Critical Essays Understanding the Bombing of Dresden


The bombing of Dresden began February 13, 1945, and lasted through April 17 — a period of two months — yet even today, it remains one of the most controversial military decisions in modern warfare. Why this premier cultural city was devastated during World War II continues to be clouded in mystery. Two contradictory reasons for the bombing have emerged. First, with the Russian army advancing on the Eastern Front, German forces were being solidified to repel the Russians and needed to be "softened," thereby allowing the Russians to advance more easily. Second, with the war winding down and the Western Allies and Russians realizing that conquered land would be up for grabs, the bombing would demonstrate to the Russians the immense power of the Western Allies (the United States, Great Britain, and France) and would deter the Russians from grabbing land; besides, if the Russians occupied land that the Western Allies wanted, the bombing would devastate the land, making it worthless.

Code-named Thunderclap, a plan put forth by Allied military leaders to bomb sequentially one large German city after another, the Dresden destruction began the night of February 13, 1945, when Britain's Royal Air Force sent planes to bomb the city. In all, the Royal Air Force sent 800 aircraft over Dresden, dropping incendiary bombs that caused massive devastation — not because of their initial impact, but because of the fires that ensued. The following afternoon, the U.S. 8th Air Force assaulted Dresden with 400 bombers, then continued with 200 more planes on February 15. A brief respite ensued after these February bombings, but on March 2, the U.S. 8th Air Force again bombed the city, using 400 more aircraft. Finally, the destruction of Dresden concluded with the 8th Air Force sending 572 bombers over the city on April 17.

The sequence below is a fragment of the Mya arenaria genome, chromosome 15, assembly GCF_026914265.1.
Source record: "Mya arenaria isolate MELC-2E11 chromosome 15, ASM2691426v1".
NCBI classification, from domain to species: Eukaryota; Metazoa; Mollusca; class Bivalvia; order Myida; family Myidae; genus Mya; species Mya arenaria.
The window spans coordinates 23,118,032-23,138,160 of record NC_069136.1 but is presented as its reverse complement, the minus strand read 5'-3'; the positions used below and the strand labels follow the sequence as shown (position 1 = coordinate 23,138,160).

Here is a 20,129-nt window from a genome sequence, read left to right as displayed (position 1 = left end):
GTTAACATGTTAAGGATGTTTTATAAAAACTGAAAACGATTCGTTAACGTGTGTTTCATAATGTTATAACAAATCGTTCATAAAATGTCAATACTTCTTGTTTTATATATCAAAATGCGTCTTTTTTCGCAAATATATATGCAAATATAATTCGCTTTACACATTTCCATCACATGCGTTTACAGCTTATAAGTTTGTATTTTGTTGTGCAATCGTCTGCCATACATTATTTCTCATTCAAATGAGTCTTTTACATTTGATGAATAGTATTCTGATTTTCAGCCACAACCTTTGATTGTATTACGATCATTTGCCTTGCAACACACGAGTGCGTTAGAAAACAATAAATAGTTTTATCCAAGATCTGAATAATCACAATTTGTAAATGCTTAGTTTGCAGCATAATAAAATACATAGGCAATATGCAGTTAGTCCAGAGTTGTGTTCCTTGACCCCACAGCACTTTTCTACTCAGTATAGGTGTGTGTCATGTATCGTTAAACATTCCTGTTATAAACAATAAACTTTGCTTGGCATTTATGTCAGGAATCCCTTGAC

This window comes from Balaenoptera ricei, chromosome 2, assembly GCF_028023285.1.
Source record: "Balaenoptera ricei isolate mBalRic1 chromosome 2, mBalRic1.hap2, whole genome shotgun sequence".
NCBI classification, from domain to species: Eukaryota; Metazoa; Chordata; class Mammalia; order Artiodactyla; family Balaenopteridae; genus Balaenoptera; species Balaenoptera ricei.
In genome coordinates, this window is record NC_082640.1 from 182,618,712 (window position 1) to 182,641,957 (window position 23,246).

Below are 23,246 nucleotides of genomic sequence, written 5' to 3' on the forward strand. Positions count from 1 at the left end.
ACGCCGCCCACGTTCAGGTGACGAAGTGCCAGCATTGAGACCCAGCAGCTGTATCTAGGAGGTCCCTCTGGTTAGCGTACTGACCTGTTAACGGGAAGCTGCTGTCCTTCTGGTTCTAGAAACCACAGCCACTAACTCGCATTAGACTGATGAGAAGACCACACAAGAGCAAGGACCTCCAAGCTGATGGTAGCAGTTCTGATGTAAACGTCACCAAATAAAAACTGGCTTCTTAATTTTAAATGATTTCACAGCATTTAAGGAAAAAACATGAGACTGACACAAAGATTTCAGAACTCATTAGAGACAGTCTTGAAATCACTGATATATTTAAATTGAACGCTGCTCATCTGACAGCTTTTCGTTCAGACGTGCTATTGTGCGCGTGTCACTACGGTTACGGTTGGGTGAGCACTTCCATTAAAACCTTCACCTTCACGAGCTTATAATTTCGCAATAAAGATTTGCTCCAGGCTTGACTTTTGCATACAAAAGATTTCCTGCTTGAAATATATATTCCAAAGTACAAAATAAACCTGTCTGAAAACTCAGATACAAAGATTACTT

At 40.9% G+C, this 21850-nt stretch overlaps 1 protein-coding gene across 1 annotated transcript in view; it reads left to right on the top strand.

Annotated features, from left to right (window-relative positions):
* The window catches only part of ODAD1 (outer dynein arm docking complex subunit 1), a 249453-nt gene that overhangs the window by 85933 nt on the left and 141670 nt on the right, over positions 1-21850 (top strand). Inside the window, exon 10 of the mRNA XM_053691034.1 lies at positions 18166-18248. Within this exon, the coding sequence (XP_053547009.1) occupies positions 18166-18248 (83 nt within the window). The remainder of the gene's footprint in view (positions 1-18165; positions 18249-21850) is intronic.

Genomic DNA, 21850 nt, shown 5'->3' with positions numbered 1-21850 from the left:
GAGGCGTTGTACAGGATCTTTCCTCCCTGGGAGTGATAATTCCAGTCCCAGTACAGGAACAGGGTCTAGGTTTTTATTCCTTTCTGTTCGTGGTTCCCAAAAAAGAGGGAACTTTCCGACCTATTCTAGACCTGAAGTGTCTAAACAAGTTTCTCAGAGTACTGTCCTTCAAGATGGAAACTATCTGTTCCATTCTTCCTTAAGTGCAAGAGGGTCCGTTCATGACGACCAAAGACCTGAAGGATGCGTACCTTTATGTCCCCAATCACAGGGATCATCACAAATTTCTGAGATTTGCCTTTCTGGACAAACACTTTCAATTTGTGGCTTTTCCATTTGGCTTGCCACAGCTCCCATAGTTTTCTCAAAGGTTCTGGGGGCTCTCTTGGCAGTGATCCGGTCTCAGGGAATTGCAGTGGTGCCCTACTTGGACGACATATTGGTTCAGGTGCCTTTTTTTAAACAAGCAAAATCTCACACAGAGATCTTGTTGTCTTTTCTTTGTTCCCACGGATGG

The number of persons killed during the two-month bombing of Dresden is impossible to pinpoint precisely. Estimated casualties range from 35,000 up to 135,000, a disparity due in part to the chaotic nature of all wartime bombings. The great number of refugees flooding into Dresden from the outlying regions, desperately hoping to escape the oncoming Russian army, complicates the details of this tragedy.

Information about the bombing remained secret until 1978, when the U.S. Air Force declassified many of the documents concerning Thunderclap. However, the true reasons for the exorbitant bombing remain ambiguous. The Allies insist that Dresden housed military installations such as barracks, camps composed of makeshift huts, and at least one munitions storage depot. However, the hutted camps were full of refugees, not soldiers, and the munitions storage depot housed munitions stores used in mining. In addition, the Allies claim that Dresden was the site of a communications center that needed to be destroyed in order to help the Russian Allies approaching from the east. Clearly, many citizens in both Britain and the United States were so outraged by the Germans' bombing of London earlier in the war that they were happy to see a substantial retaliation of some sort. There was little mourning for Dresden by the Allies.

Given the military reasons advanced for bombing Dresden, the issue is even more clouded when we consider the political reasons behind the action. A Royal Air Force memo cites the need to strike the German army behind its front line, but continues with the belief that the bombing will also show the advancing Russians the power of the Western Allied forces. As World War II wound down, some Russian and Western Allied leaders openly described the final war campaigns as a victors' "land-grab" operation. However, after the war, a leading Russian general suggested that the Allies destroyed cities in eastern Germany bound to fall under Russian control with the sole purpose of leaving worthless rubble to them.

Whatever the reason — or reasons — for the Allies' bombing of Dresden, the fact remains clear that the city was destroyed and civilians were killed to a greater extent by far than ever occurred in the Germans' bombing of London. The image of a destroyed Dresden that once housed one of the greatest art collections in the world and was truly one of the renowned musical and architectural centers can still cause entirely different reactions, ranging from those who say that the bombing was necessary for military and political reasons, to those who claim that the bombing was a senseless and unnecessary act, aimed only at destroying German neighborhoods where strategic installations did not even exist.

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